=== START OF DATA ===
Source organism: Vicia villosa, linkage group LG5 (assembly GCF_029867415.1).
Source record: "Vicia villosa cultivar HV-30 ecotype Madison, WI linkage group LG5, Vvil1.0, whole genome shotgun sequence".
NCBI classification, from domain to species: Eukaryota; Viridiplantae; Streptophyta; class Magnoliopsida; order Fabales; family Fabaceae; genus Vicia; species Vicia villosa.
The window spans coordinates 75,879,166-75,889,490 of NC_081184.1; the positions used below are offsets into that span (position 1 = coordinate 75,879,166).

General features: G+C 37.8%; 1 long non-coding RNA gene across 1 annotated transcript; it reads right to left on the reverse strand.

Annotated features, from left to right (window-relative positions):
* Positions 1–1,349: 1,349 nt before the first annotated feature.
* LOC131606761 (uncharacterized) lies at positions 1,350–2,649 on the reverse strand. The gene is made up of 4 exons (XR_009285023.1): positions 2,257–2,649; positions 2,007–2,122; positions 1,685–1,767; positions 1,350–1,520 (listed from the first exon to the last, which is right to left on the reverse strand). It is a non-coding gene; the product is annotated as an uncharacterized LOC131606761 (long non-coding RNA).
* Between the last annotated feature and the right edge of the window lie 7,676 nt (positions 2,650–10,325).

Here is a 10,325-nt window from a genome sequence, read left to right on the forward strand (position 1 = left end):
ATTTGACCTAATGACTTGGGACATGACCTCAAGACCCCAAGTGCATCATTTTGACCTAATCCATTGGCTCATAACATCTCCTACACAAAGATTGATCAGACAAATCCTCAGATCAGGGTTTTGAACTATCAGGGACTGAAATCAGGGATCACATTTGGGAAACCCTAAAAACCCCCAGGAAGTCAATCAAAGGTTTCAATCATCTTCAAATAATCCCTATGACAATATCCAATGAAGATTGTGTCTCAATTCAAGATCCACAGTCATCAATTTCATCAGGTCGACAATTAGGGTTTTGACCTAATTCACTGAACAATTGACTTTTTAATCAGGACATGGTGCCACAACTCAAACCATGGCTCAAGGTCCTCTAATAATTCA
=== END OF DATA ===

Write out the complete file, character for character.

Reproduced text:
Source organism: Vicia villosa, linkage group LG5 (assembly GCF_029867415.1).
Source record: "Vicia villosa cultivar HV-30 ecotype Madison, WI linkage group LG5, Vvil1.0, whole genome shotgun sequence".
NCBI classification, from domain to species: Eukaryota; Viridiplantae; Streptophyta; class Magnoliopsida; order Fabales; family Fabaceae; genus Vicia; species Vicia villosa.
The window spans coordinates 75,879,166-75,889,490 of NC_081184.1; the positions used below are offsets into that span (position 1 = coordinate 75,879,166).

General features: G+C 37.8%; 1 long non-coding RNA gene across 1 annotated transcript; it reads right to left on the reverse strand.

Annotated features, from left to right (window-relative positions):
* Positions 1–1,349: 1,349 nt before the first annotated feature.
* LOC131606761 (uncharacterized) lies at positions 1,350–2,649 on the reverse strand. The gene is made up of 4 exons (XR_009285023.1): positions 2,257–2,649; positions 2,007–2,122; positions 1,685–1,767; positions 1,350–1,520 (listed from the first exon to the last, which is right to left on the reverse strand). It is a non-coding gene; the product is annotated as an uncharacterized LOC131606761 (long non-coding RNA).
* Between the last annotated feature and the right edge of the window lie 7,676 nt (positions 2,650–10,325).

Here is a 10,325-nt window from a genome sequence, read left to right on the forward strand (position 1 = left end):
ATTTGACCTAATGACTTGGGACATGACCTCAAGACCCCAAGTGCATCATTTTGACCTAATCCATTGGCTCATAACATCTCCTACACAAAGATTGATCAGACAAATCCTCAGATCAGGGTTTTGAACTATCAGGGACTGAAATCAGGGATCACATTTGGGAAACCCTAAAAACCCCCAGGAAGTCAATCAAAGGTTTCAATCATCTTCAAATAATCCCTATGACAATATCCAATGAAGATTGTGTCTCAATTCAAGATCCACAGTCATCAATTTCATCAGGTCGACAATTAGGGTTTTGACCTAATTCACTGAACAATTGACTTTTTAATCAGGACATGGTGCCACAACTCAAACCATGGCTCAAGGTCCTCTAATAATTCA